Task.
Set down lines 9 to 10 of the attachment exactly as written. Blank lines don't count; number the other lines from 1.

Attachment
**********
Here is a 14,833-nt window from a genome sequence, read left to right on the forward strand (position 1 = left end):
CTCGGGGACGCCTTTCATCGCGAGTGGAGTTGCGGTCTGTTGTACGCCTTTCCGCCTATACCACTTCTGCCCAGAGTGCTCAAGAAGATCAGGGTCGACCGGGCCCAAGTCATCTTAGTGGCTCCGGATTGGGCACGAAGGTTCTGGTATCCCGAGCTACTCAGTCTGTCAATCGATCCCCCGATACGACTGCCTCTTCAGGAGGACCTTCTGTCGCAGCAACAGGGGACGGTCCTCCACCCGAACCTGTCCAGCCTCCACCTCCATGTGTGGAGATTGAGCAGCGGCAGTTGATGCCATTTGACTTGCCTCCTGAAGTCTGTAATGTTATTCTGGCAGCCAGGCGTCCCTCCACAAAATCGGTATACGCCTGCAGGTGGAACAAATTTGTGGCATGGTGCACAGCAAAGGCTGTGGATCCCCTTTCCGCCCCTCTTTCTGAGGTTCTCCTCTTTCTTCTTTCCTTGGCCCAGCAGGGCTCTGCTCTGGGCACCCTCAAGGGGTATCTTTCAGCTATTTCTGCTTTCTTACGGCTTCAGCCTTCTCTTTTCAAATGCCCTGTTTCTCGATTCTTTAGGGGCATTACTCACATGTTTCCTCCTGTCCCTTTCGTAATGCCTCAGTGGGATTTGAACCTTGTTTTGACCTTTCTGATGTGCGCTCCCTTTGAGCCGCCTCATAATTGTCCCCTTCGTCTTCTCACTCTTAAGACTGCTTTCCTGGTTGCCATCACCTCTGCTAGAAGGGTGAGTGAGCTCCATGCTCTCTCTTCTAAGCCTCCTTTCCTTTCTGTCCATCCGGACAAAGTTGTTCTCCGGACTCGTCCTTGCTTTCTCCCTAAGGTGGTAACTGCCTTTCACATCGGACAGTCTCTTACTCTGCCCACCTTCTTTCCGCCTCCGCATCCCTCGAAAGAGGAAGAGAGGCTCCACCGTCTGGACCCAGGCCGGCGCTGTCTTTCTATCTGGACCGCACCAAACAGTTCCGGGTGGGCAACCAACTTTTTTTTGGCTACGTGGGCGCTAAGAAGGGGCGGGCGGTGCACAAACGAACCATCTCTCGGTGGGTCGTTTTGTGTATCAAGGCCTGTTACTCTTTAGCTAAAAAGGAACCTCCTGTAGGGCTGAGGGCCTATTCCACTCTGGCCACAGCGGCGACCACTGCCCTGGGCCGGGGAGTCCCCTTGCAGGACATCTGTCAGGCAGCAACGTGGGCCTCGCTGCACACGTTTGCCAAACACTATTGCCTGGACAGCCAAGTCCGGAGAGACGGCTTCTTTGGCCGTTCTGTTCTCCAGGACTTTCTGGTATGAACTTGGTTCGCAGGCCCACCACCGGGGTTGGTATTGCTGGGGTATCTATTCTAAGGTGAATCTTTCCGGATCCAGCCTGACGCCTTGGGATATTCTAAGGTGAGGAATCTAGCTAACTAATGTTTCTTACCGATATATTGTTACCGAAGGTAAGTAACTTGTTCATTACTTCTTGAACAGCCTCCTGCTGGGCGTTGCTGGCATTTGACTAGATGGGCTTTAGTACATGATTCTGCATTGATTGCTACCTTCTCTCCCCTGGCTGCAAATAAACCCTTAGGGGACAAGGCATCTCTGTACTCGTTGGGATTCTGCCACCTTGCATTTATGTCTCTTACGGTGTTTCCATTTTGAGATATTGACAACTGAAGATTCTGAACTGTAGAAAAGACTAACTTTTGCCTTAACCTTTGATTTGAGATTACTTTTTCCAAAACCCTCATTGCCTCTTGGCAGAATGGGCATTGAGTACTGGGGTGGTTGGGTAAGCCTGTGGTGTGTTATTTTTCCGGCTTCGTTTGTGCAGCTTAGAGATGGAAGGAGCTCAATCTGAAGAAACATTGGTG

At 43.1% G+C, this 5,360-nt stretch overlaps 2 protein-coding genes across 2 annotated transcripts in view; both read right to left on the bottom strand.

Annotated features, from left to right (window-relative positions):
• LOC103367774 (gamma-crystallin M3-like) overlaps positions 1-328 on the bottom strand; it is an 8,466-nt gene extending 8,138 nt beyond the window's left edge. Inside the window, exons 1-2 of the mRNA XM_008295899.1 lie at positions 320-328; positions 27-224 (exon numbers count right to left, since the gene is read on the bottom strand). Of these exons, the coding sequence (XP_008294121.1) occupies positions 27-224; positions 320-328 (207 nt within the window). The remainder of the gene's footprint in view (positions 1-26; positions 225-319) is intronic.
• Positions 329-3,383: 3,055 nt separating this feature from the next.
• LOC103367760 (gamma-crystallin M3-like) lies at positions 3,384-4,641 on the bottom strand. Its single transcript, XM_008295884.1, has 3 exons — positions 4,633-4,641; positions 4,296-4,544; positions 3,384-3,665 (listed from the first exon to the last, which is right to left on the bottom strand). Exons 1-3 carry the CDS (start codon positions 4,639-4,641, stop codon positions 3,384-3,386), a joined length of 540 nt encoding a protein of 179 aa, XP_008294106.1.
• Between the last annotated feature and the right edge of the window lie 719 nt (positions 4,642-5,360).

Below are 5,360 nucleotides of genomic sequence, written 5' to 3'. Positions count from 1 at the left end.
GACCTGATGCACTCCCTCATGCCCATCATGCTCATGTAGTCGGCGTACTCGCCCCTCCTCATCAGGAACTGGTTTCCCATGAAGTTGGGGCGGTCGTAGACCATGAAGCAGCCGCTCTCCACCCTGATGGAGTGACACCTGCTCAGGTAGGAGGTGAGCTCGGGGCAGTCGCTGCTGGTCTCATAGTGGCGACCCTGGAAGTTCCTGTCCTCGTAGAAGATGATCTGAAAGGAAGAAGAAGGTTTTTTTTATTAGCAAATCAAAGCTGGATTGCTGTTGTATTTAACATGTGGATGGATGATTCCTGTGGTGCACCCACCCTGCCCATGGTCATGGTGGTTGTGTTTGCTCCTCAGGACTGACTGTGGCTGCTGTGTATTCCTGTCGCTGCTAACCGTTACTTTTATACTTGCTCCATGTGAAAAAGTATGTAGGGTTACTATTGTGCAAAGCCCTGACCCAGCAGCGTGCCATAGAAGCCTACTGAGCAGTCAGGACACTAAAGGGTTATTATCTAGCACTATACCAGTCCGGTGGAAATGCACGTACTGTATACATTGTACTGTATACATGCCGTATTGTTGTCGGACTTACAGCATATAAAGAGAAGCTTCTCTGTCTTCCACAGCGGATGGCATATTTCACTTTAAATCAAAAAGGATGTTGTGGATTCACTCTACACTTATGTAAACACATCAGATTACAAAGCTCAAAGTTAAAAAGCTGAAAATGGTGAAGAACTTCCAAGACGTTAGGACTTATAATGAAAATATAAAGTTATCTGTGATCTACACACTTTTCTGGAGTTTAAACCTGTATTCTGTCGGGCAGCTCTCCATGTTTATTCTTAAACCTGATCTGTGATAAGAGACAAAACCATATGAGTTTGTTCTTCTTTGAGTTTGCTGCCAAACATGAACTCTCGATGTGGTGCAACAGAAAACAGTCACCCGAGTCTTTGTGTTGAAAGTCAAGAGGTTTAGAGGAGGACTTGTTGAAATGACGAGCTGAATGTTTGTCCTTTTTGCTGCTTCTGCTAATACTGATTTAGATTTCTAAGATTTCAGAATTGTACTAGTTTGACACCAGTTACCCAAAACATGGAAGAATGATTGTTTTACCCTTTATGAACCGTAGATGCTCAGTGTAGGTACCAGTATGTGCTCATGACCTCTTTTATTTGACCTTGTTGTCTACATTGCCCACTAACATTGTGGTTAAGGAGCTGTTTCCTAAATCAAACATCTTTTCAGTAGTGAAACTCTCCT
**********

Below are 5,360 nucleotides of genomic sequence, written 5' to 3'. Positions count from 1 at the left end.
GACCTGATGCACTCCCTCATGCCCATCATGCTCATGTAGTCGGCGTACTCGCCCCTCCTCATCAGGAACTGGTTTCCCATGAAGTTGGGGCGGTCGTAGACCATGAAGCAGCCGCTCTCCACCCTGATGGAGTGACACCTGCTCAGGTAGGAGGTGAGCTCGGGGCAGTCGCTGCTGGTCTCATAGTGGCGACCCTGGAAGTTCCTGTCCTCGTAGAAGATGATCTGAAAGGAAGAAGAAGGTTTTTTTTATTAGCAAATCAAAGCTGGATTGCTGTTGTATTTAACATGTGGATGGATGATTCCTGTGGTGCACCCACCCTGCCCATGGTCATGGTGGTTGTGTTTGCTCCTCAGGACTGACTGTGGCTGCTGTGTATTCCTGTCGCTGCTAACCGTTACTTTTATACTTGCTCCATGTGAAAAAGTATGTAGGGTTACTATTGTGCAAAGCCCTGACCCAGCAGCGTGCCATAGAAGCCTACTGAGCAGTCAGGACACTAAAGGGTTATTATCTAGCACTATACCAGTCCGGTGGAAATGCACGTACTGTATACATTGTACTGTATACATGCCGTATTGTTGTCGGACTTACAGCATATAAAGAGAAGCTTCTCTGTCTTCCACAGCGGATGGCATATTTCACTTTAAATCAAAAAGGATGTTGTGGATTCACTCTACACTTATGTAAACACATCAGATTACAAAGCTCAAAGTTAAAAAGCTGAAAATGGTGAAGAACTTCCAAGACGTTAGGACTTATAATGAAAATATAAAGTTATCTGTGATCTACACACTTTTCTGGAGTTTAAACCTGTATTCTGTCGGGCAGCTCTCCATGTTTATTCTTAAACCTGATCTGTGATAAGAGACAAAACCATATGAGTTTGTTCTTCTTTGAGTTTGCTGCCAAACATGAACTCTCGATGTGGTGCAACAGAAAACAGTCACCCGAGTCTTTGTGTTGAAAGTCAAGAGGTTTAGAGGAGGACTTGTTGAAATGACGAGCTGAATGTTTGTCCTTTTTGCTGCTTCTGCTAATACTGATTTAGATTTCTAAGATTTCAGAATTGTACTAGTTTGACACCAGTTACCCAAAACATGGAAGAATGATTGTTTTACCCTTTATGAACCGTAGATGCTCAGTGTAGGTACCAGTATGTGCTCATGACCTCTTTTATTTGACCTTGTTGTCTACATTGCCCACTAACATTGTGGTTAAGGAGCTGTTTCCTAAATCAAACATCTTTTCAGTAGTGAAACTCTCCT